Archive for the ‘Sandeep Pandey’ Category

h1

Yes, Minister, My Sympathies

May 10, 2010

The parents of 19 year-old Channu Mandavi waiting for the police to release the body of their son. Channu Mandavi was shot dead in an encounter as an alleged Maoist in 2009.

This Op-ed appears in The New Indian Express on the 13th of May, 2010.

Sympathy • noun (pl. sympathies) 1 feelings of pity and sorrow for someone else’s misfortune. 2 understanding between people; common feeling.3 support for or approval of something. 4 (in sympathy) relating harmoniously to something else; in keeping. 5 the state or fact of responding in a way corresponding to an action elsewhere.

— ORIGIN Greek sumpatheia, from sun- ‘with’ + pathos ‘feeling’.

Mahasweta Devi challenged Chidambaram to put her in jail for 10 years, in response to the centre’s newly found enthusiasm for using the UAPA to arrest so-called Maoists sympathizers. As of now, I truly sympathize with the home minister for being humiliated by a gutsy 84 year-old woman.

Yet sympathy is a thought-crime thanks to the Unlawful Activities (Prevention) Act, 1967, and accordingly, ‘any person who commits the offence of supporting such a terrorist organization with inter alia intention to further the activities of such terrorist organizations would be liable to be punished with imprisonment for a term not exceeding ten years or with fine or with both.’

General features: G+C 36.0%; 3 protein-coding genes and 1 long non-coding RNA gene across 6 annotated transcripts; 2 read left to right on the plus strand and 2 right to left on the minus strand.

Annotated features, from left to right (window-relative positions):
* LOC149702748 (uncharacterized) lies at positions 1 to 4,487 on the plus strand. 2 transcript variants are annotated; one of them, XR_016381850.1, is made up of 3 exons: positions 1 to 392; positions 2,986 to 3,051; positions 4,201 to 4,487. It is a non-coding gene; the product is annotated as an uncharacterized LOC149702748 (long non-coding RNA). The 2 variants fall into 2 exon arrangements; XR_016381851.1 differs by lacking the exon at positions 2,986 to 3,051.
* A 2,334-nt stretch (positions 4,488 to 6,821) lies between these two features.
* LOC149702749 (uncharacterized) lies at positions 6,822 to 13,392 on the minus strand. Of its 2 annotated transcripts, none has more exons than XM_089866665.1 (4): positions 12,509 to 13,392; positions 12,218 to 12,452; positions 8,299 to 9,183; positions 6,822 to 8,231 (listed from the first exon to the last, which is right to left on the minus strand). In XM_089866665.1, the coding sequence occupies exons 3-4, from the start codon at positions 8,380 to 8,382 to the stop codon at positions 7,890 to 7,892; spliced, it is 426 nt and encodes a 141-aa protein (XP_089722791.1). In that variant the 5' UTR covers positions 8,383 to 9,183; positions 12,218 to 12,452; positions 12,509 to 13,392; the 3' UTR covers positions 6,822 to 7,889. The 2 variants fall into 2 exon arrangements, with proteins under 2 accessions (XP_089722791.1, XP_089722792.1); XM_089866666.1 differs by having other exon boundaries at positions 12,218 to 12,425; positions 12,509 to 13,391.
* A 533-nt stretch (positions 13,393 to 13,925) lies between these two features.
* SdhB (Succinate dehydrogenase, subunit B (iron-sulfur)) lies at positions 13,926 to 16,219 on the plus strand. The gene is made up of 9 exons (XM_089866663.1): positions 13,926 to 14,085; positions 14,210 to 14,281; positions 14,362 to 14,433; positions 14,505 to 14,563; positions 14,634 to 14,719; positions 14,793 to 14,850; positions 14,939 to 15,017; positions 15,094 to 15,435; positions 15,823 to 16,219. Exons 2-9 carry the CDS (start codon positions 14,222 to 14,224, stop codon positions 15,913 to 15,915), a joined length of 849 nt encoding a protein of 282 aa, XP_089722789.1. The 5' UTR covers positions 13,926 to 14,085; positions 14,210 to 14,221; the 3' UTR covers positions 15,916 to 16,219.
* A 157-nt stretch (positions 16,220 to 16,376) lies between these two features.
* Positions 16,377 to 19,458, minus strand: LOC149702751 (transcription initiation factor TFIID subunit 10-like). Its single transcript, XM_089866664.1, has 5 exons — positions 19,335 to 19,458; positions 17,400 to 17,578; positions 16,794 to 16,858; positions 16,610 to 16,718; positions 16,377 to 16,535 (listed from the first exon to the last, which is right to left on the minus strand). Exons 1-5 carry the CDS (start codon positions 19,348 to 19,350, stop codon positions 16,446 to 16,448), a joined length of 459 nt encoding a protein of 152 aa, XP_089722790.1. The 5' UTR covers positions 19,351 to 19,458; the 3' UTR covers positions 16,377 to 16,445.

I like to place some emphasis on ‘intention to further the activities’ of the Maoists. Since we have brought public debate on Operation Green Hunt down to the ludicrous and the farcical, I’d like to ask one question: who has really furthered the activities of the Maoist any more than the exploitive economic policies of the state and their counter-insurgency tactics? I mean, what’s more useful to the Maoists, a Writ Petition filed by activists for the adivasis, or the state’s security apparatus that terrorizes the population on mere suspicion and suppresses dissent and civil society?

Maoist sympathizers, or supporters, according to the state, are simply anyone who stands up for the rights of the adivasi. Not long ago in the Supreme Court, an accusation was hurled at just-another-activist who was fighting for the rights of the adivasi, for being a Maoist supporter. The response by the judges was fitting. ‘Suppose somebody fights their (victims) case, so what does that imply? First you say they are Naxals, then you say they are sympathisers, then you say they are sympathisers of sympathisers… Why all these innuendos?’

‘Sympathy is fighting for their cause (victims). Nobody is advocating their cause. They are not saying their action should be condoned.’

And who is really advocating the Maoist cause? Anyone with even half a brain would know that even if the Maoists do capture state power, we’d merely be dealing with a whole bunch of clowns, who’d merely shoot the students at JNU, if there was even a single squeak of dissent.